Prime Minister Theresa May has received more enthusiastic support from trade bodies with regard to her Brexit agreement with the European Commission than she has from her backbench colleagues or even her Cabinet.
As she had lost two members of the Cabinet (at the time of writing), including the Brexit Secretary, this was clearly not going to be too difficult but, even so, she must have been gratified at the much warmer reception the long-awaited agreement received in the business world.
Federation of Small Businesses (FSB) Chairman Mike Cherry said: “An agreed draft Withdrawal Agreement is a significant step back from the cliff edge which would result in a chaotic no deal Brexit that would be deeply damaging and dangerous for our small firms.”
Peter Ward, CEO of the United Kingdom Warehousing Association (UKWA), went further and called on his members to contact their MPs and voice support for the Brexit deal.
“While recognising that the withdrawal agreement tabled by the Government is not perfect, and includes areas of compromise, if this is the mechanism that allows us to get over the line into a transition agreement, we welcome it,” he said.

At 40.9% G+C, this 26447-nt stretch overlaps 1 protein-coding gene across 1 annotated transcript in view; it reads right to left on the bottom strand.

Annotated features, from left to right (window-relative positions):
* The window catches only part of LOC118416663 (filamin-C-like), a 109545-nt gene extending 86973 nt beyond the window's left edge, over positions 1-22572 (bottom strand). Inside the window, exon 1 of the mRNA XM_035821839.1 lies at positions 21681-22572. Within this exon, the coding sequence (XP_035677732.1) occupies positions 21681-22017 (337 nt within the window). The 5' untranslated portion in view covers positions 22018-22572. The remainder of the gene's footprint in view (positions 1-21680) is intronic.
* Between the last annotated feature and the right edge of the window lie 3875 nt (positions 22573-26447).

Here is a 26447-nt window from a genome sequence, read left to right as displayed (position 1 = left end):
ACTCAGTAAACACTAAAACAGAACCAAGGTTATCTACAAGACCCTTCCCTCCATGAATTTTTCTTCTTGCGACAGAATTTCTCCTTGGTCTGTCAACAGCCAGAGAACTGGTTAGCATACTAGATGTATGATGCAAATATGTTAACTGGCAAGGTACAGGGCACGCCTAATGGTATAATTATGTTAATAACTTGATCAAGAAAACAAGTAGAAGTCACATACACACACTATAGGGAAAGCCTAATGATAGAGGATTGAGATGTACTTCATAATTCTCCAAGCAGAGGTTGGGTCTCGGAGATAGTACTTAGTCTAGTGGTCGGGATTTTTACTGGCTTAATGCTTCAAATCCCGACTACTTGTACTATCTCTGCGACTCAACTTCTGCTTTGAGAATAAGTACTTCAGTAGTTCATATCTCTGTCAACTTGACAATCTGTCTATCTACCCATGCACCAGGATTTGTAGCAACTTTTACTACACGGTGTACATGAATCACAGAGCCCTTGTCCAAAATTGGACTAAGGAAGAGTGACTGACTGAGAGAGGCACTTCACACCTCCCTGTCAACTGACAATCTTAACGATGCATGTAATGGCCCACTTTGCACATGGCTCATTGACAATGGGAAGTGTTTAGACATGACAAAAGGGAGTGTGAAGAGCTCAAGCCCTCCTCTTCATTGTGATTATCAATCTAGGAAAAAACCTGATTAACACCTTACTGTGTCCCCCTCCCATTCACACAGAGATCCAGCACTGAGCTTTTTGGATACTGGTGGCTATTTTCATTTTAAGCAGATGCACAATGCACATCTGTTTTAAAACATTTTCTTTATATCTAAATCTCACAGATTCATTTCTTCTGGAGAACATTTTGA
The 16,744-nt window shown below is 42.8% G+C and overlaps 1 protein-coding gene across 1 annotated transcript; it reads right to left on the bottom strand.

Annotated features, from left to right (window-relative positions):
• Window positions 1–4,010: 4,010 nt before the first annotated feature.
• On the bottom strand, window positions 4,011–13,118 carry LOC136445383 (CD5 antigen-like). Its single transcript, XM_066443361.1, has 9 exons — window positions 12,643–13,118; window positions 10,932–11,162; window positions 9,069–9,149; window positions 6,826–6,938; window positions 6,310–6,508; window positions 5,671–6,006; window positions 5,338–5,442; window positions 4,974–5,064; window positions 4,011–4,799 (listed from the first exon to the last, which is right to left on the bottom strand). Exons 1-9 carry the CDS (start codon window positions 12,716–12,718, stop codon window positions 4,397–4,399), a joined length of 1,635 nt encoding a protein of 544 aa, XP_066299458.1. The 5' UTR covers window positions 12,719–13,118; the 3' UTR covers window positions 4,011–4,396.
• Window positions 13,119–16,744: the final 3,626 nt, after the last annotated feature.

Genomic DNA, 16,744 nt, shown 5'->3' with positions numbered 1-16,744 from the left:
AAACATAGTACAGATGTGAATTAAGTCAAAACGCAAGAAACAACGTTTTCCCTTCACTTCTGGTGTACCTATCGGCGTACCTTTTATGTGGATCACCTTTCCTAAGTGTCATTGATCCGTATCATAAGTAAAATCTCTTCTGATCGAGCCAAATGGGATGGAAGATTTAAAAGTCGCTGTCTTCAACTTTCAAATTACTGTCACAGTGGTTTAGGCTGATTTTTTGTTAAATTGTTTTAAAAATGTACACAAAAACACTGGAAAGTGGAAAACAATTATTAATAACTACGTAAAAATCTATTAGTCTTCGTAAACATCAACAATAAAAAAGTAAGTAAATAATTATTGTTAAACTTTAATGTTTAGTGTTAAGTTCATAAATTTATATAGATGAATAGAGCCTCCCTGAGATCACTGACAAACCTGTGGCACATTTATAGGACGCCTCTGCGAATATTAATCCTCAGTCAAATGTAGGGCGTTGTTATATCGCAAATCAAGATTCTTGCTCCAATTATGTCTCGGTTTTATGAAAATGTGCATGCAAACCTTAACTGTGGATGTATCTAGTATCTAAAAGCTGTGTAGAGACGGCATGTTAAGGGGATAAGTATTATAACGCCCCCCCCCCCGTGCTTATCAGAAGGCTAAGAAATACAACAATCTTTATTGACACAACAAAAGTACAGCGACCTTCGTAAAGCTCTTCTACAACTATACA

For the Institute of Directors (IoD), Director General Stephen Martin urged all politicians to think long and hard about how they react to this first-stage agreement.
He particularly welcomed the provision that has been made for an extension to the transition period, which may, Mr Martin noted, be needed not only to avoid the deployment of the backstop but also to ensure firms have enough time to adjust to any new changes once the new economic partnership has been agreed.
For the CBI, Director-General Carolyn Fairbairn set out her own red lines: “We need frictionless trade, ambitious access for our world-beating services and a transition period which draws us back from the cliff edge. Anything less than that and jobs and investment could suffer.”